If we approached this column with a more literal set of guidelines, there’s a good chance you would see a different list before you, one including five songs from Sleater-Kinney’s No Cities To Love. (But which five?!) That album’s not in stores till next week, but we got the stream this past Sunday, and yes, it contains some of the best songs of the week, some of the best songs of the year, in fact: both the year so far and the year to come. The five songs we chose, though, are no less awesome for arriving the same week that brought us the return of a legend. They deserve to be called “best,” too.
Calling a song “catchy” isn’t necessarily high praise, but catchiness in the case of JEFF The Brotherhood’s explosively hooky “Coat Check Girl” propels it to an upper tier from the onset. Real-life brothers and fuzz-rock explorers Jake and Jamin Orrall coat their latest single in Dinosaur Jr.-inspired riffs to set up its premise: an unsure glance at the title gal, a drink, some tattoo show-and-tell, potential sparks. Thin keyboard whistles and pre-chorus pondering rush-deliver the elation — “Forcefield/Is this real?” — and the inevitable gut punch that comes with new love. “Coat Check Girl” is a romantic, catchy slice of sludge-pop. The Orrall brothers can own it. –Patrick
Raury covered a lot of stylistic ground on his debut Indigo Child mixtape, but “Fly” sees him taking on a folksy singer-songwriter approach that feels deeply intimate and personal, apropos to the subject of the song. It was written after Raury found out that Darren Wilson would not be indicted for the murder of Mike Brown and, as such, it’s raw and unfiltered. “I’m afraid I’ll die, and you can look at me and never wonder why/ Because I’m brown and young and my hair, it is nappy.” But the song comes across less as rallying cry and more as a rumination on the current state of society, and exploring whether there is hope for the future. It seems foggy. “The words and music didn’t even feel like mine,” he wrote in a Tumblr post, and it sure does feel as though he was the muse of something greater. Take the outro, for instance, talking about his dreams for his future son: “I hope he never becomes a hashtag, I hope to never see him on the back of a T-shirt, I hope that no man in no uniform assumes he’s reaching for something in his pocket.” It’s even more universal than that: “I hope he knows it’s okay to love, I hope he’s a daydreamer, I hope he flies.” Powerful stuff, and it feels like exactly the song the world needs right now. –James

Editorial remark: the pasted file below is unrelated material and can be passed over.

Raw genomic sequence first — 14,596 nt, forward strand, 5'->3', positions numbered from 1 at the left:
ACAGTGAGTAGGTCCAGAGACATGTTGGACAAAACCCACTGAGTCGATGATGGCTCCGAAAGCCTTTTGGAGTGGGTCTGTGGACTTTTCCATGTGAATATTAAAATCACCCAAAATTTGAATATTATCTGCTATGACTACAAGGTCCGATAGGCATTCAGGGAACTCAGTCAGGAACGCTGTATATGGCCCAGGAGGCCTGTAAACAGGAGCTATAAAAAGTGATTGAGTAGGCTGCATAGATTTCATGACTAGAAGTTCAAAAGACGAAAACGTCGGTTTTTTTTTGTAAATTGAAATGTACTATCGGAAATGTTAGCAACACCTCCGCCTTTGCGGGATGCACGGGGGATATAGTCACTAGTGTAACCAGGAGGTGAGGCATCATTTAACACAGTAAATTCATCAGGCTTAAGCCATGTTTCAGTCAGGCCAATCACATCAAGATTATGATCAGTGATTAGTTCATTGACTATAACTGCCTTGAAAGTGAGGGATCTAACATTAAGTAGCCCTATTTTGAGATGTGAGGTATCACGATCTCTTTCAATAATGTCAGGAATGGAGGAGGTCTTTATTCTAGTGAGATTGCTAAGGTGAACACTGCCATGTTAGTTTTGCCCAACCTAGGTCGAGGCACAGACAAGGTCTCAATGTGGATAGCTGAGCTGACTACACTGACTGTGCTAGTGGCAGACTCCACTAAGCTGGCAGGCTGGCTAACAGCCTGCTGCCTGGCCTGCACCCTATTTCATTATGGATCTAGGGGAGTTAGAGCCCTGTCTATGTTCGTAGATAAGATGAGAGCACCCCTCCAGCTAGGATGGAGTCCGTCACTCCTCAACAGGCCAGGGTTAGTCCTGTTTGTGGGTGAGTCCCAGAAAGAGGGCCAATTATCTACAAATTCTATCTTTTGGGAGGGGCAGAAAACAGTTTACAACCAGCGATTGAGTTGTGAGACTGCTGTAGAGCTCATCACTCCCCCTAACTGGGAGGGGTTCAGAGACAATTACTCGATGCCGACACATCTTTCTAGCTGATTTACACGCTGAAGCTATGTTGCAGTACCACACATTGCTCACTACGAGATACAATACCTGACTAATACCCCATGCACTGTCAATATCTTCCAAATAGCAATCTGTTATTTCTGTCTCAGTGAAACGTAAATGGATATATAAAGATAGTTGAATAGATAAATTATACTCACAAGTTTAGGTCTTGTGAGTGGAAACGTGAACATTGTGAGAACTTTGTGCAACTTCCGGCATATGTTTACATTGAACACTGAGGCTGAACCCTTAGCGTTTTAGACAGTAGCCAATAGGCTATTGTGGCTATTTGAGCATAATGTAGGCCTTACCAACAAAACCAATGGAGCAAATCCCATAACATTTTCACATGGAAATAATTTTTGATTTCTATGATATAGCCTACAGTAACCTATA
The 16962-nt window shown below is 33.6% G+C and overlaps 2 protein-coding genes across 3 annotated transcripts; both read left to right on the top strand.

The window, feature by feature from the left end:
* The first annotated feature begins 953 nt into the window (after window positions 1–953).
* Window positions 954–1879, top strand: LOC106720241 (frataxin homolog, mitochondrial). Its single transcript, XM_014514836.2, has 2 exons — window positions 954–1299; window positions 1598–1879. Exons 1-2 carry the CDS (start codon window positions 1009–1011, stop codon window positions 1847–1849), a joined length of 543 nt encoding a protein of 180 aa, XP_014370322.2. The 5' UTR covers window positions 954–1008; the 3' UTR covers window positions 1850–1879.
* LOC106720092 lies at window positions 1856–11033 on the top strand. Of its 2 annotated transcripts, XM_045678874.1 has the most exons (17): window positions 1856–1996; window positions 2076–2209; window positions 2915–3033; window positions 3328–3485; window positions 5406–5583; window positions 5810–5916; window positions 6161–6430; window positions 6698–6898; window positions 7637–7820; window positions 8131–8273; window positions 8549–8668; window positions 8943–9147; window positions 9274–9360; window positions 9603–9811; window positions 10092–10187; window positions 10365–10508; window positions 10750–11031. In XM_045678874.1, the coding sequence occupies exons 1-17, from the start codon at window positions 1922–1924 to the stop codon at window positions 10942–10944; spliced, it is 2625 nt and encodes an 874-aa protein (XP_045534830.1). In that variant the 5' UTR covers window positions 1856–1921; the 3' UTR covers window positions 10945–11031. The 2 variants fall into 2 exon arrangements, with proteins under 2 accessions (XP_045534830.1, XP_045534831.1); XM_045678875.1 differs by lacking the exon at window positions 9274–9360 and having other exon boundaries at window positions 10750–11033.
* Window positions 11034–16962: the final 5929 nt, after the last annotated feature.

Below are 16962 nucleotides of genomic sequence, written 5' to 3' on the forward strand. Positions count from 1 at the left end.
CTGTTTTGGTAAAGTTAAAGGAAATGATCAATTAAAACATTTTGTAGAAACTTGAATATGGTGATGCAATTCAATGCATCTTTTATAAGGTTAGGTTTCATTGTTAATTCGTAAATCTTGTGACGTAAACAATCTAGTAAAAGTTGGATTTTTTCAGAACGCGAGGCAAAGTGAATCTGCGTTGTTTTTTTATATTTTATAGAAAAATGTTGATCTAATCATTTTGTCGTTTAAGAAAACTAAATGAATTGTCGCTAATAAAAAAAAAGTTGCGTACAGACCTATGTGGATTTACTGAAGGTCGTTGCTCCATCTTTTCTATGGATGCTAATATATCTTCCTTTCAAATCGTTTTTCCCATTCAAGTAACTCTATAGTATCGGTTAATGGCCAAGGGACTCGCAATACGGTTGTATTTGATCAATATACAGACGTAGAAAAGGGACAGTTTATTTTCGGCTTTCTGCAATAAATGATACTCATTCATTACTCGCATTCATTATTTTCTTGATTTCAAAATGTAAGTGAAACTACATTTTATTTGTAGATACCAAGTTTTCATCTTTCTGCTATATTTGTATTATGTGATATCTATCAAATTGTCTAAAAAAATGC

It’s no coincidence that two out of the first three singles from Natalie Prass’ forthcoming debut have big, flashy titles. “Why Don’t You Believe In Me” and “My Baby Don’t Understand Me” are grand, definitive statements, proudly boasting Prass’ flair for the theatrical. That theatricality pervades her music, all rising brass and horns and drums that pound like a beating heart. These songs are for the end of the world, and every line is a bold gesture. She comes in with all the histrionics and bravado of a Broadway show or a 1960s movie musical, betraying a playfulness that gives way to a type of emotional clarity that’s only possible through this style. “Our love is a long goodbye,” she repeats, chronicling the slouch toward an inevitable end. It’s clear why this song caused an eventual breakup, but if songs like this are what we get out of it, then she’s definitely better off without him, and so are we. –James
Coming from someone who never completely fell in love with the mystic video-game siren songs of Shrines, I couldn’t be happier with the “trap-rave Chvrches” direction Purity Ring have taken with Another Eternity. Everything entrancing about the old Purity Ring can be found within the aptly titled “Begin Again” — the sleek production, Megan James’ mesmerizing sing-song, the sonic equivalent of a fantastical light show bursting into the darkness — but the beats hit harder, the melodies shine brighter, and everything about the sound is more marvelously pristine. It sounds like the logical culmination of a lot of trends in indie and electronic music, and it makes that culmination sound exciting. “You be the moon, I’ll be the Earth,” James sings, and I’m happy to oblige. Who wouldn’t want to get caught in this band’s orbit right now? –Chris
Here’s Katie Crutchfield’s unique gift: She can take complicated and contradictory and confusing feeling and make them ring. She can give them heft and dimension. She can make them sound beautiful and triumphant enough that they could soundtrack Judd Nelson’s fist going up as he struts across the football field at the end of The Breakfast Club. And she can do all that without cleaning those feelings up, without feeling like she needs to make them make sense. Case in point: “Air.” On the first single from Ivy Tripp, Waxahatchee’s first album for Merge, Crutchfield’s guitars sparkle and chime, and her voice wells up like a warm, strong wind. But that voice still has a quaver in it, and it should. She’s singing about not knowing where the fuck she is in a relationship, about fucking things up and knowing she’s doing it while she’s doing it. “I left you out like a carton of milk,” she sings. And: “You were patiently giving me everything that I will ever need.” –Tom